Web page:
Q: You mentioned in your Wilson Center NOW interview that you focused on gender, art, and memory in your book because those angles were largely ignored in the general discourse. What are other angles to transitional justice that you’ve explored in your research that may be marginalized in the field?
A: These three larger topical areas include a number of related themes that have found less attention and that will have to be tackled in the years to come. I am notably thinking here of race and temporality. The dark chapter of racial injustice that is embedded in our US institutional system is a pressing issue that has been ignored or inappropriately been dealt with in the past. Recent events have shifted the tide and different efforts, particularly grassroots initiatives, have crystallized and given these crucial issues more attention in the public eye and across media platforms.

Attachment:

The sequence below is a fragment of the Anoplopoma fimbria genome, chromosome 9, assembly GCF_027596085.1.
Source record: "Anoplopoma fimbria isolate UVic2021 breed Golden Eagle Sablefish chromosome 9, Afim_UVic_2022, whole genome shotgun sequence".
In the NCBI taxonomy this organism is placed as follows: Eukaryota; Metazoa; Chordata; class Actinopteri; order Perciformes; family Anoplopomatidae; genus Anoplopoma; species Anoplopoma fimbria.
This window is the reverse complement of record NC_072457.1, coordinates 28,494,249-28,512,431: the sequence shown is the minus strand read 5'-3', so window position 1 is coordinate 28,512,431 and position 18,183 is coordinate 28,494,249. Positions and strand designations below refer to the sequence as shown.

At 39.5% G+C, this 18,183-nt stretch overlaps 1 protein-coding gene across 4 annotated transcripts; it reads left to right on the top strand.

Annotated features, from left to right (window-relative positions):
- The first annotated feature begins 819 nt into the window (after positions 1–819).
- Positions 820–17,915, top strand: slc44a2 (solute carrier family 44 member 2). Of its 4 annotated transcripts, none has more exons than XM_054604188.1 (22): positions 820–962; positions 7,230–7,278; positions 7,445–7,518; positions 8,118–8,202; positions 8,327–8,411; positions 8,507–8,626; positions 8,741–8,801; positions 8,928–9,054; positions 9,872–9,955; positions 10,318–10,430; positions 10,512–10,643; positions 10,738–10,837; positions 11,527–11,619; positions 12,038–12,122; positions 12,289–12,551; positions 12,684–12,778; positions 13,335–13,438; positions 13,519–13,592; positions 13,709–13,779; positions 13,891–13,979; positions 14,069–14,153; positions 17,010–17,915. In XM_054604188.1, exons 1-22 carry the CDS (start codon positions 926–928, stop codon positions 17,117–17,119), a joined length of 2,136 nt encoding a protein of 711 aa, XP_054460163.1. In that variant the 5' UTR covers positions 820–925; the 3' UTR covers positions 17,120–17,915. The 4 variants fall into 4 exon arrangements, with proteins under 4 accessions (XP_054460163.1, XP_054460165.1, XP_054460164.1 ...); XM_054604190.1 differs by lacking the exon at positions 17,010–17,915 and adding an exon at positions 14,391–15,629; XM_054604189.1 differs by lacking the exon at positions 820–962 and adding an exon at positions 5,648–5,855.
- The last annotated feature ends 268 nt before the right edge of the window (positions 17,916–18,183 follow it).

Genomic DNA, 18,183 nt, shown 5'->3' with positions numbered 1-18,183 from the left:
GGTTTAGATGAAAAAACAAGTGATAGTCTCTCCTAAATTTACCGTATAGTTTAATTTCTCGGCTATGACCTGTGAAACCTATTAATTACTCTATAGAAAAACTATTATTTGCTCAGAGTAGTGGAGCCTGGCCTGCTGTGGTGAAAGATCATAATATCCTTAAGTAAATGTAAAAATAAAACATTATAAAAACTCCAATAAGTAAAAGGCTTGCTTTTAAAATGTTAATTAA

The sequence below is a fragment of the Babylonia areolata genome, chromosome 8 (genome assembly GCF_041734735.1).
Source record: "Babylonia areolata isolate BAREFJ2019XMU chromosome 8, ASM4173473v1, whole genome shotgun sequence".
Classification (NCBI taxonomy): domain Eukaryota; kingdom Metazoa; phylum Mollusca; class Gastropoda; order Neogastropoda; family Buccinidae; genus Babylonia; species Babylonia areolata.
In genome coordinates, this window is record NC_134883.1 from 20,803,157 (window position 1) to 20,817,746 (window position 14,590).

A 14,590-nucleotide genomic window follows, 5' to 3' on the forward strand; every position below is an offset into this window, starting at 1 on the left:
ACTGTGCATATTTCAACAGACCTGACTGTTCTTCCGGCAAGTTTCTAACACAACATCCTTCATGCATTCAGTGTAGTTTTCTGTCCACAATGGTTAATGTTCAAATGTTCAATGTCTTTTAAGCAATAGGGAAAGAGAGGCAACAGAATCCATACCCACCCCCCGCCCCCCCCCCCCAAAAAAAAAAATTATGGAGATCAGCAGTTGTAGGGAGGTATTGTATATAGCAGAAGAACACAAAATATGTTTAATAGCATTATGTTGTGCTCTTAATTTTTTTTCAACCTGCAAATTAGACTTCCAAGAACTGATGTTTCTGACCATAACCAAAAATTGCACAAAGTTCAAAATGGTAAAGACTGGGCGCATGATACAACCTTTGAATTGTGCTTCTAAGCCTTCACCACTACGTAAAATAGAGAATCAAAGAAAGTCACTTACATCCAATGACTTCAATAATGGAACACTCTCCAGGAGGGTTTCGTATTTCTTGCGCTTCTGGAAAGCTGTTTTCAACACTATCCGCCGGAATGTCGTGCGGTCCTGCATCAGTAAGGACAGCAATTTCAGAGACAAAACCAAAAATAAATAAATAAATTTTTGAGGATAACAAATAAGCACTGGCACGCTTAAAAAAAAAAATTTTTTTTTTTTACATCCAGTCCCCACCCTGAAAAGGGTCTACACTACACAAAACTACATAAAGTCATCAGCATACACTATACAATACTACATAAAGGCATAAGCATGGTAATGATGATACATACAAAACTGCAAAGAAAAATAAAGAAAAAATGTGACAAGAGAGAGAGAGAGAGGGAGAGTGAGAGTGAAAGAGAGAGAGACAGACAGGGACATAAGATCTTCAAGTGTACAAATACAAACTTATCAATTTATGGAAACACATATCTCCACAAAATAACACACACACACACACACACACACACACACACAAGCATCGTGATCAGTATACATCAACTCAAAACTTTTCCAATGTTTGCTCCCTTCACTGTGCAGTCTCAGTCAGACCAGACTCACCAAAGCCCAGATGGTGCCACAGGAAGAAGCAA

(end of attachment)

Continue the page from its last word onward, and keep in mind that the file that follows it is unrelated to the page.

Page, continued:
Q: Could you share any upcoming projects that you’re working on?
A: I am currently working on several projects. As mentioned earlier, I am wrapping up a manuscript that maps alternative transitional justice mechanisms, notably focusing on youth activists, art and collective memory in the context of rising authoritarianism. Furthermore, I am co-writing another book that looks at global justice issues, including timely public health crises and environmental challenges. Lastly, I am also helping to expand the Digital Archive at the Wilson Center to include broader cultural and sociopolitical aspects that have affected our societies. One goal here lies in providing broader access to the materials and digital documents by using visualization tools that increase accessibility and visibility of large amounts of online data.
Q: How has your time at the Wilson Center impacted your research and understanding of your field?